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On the roster: Biden hits the skids in new Q Poll - Trump leaned on Ukrainian leader for Biden dirt - Audible: Excuses, excuses! - Happy hump day


Politico: “A new national survey shows Elizabeth Warren now sitting atop the 2020 Democratic field… Twenty-seven percent of Democrats and Democratic-leaning independents polled by Quinnipiac University said they favor Warren, according to a poll released Wednesday morning. Twenty-five percent said they prefer former Vice President Joe Biden. Although Warren’s edge falls within the survey’s margin of error, Biden’s formidable lead over the rest of the field has crumbled since the last Quinnipiac national poll in August, which showed him with 32 percent support and Warren with 19 percent support. The latest survey reinforces other public polling showing Warren and Biden separating from their fellow contenders in the Democratic presidential race. Vermont Sen. Bernie Sanders ranked third in Tuesday’s poll, achieving 16 percent support, followed by Mayor Pete Buttigieg of South Bend, Ind., with 7 percent, and California Sen. Kamala Harris at 3 percent.”

Trump attacks raise doubts about Biden for Dem voters - NYT: “In public, for the last five days, Joseph R. Biden Jr. and his campaign have been on a ferocious offensive, ripping into President Trump for allegedly abusing his powers in asking Ukraine’s leader to help hurt Mr. Biden politically, and castigating the news media for questioning his son Hunter Biden’s financial dealings there. … In private, though, this has been an enraging and uncertain time for the Biden campaign, and for Mr. Biden himself… He and his advisers have long feared that Hunter Biden would become a target for political opponent…And as Mr. Trump’s onslaught has pushed the House of Representatives to start an impeachment inquiry, Mr. Biden now faces a crucial political test where his standing may hinge on how he handles a wildly unpredictable confrontation with Mr. Trump.”

Warren ready for air war with $10 million buy - Politico: “Elizabeth Warren’s presidential campaign on Tuesday announced an early-state ad campaign of at least $10 million, suggesting that the Massachusetts senator is continuing to raise big money from grass-roots donors after an anemic start. The campaign told POLITICO that a digital ad campaign would begin immediately and that they are currently reserving television time, with the entire buy ramping up over the next few months. The campaign declined to say when its spending on digital and TV ads would reach eight figures. ‘Right now, our biggest expense as a campaign is our staff, but as the campaign heats up, it will be on media to reach potential voters,’ campaign manager Roger Lau wrote in a memo emailed to supporters Tuesday morning. The campaign ‘will be more digital than old-school broadcast television.’ The campaign also released three ads Tuesday — 15-second, 30-second, and 1-minute spots — which highlight Warren’s policy plans and her intention to crack down on corruption in government.”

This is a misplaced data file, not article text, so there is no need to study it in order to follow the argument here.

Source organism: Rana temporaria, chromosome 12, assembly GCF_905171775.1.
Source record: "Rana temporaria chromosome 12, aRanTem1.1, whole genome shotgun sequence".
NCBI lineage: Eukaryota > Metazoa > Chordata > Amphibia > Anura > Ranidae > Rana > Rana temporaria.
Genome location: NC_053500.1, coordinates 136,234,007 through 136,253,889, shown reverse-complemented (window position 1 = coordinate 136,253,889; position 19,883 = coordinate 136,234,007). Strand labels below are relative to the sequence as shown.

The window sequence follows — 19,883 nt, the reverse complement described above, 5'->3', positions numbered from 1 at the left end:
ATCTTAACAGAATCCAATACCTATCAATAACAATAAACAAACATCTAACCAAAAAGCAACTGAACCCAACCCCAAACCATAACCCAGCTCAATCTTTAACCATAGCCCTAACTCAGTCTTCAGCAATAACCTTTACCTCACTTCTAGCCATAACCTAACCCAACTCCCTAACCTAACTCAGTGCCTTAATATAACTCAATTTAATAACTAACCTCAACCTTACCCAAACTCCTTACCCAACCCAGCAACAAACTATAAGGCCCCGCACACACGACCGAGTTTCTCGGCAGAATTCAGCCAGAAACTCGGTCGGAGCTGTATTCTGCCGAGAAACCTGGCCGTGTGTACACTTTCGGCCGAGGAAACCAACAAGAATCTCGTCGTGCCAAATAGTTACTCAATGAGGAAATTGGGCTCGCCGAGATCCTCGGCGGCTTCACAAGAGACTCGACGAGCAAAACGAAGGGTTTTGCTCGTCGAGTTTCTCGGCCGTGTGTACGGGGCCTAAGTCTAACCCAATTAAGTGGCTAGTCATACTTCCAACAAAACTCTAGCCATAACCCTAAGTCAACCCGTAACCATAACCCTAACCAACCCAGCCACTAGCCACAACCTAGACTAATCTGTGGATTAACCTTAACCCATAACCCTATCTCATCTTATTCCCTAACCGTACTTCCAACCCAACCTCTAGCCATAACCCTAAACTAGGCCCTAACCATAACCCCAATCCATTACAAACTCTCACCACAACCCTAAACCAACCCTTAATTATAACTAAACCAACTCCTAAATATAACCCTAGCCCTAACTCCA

Buttigieg hitches a ride on McCain’s media strategy - CBS News: “The South Bend, Indiana mayor rolled across Iowa on a four-day bus tour and allowed everything uttered on the bus to be on the record, drawing ready comparisons to the late Senator John McCain's ‘Straight Talk Express,’ the bus he toured the country in when he ran for president in 2000. The coach, which has also been around the country in the service of former President Barack ObamaJustin Timberlake and Tom Hanks, is now styled with Buttigieg signs, marble floors and plays news channels or football in the background. … He and his campaign have ramped up spending in Iowa in the past month, releasing a new TV ad on Monday, hiring more staff on the ground and opening offices. He added that the strategy is not to ‘go around Iowa.’”

Sanders touts dozen of union member endorsements - The Hill: “White House hopeful Sen. Bernie Sanders (I-Vt.) unveiled the endorsements of 85 union members in Iowa as he works to shore up support for his progressive bona fides against a surging Sen. Elizabeth Warren (D-Mass.). The endorsements were announced on the ‘Bernie beats Trump’ tour in Iowa during which Sanders is visiting counties that voted for former President Obama in 2008 and 2012 and for President Trump in 2016 to help ensure skeptical voters that he can beat Trump in a general election. … The endorsements come from members of several unions, including the autoworkers of America and the American Federation of State, County and Municipal Employees.”

“The complete independence of the courts of justice is peculiarly essential in a limited Constitution.” – Alexander HamiltonFederalist No. 78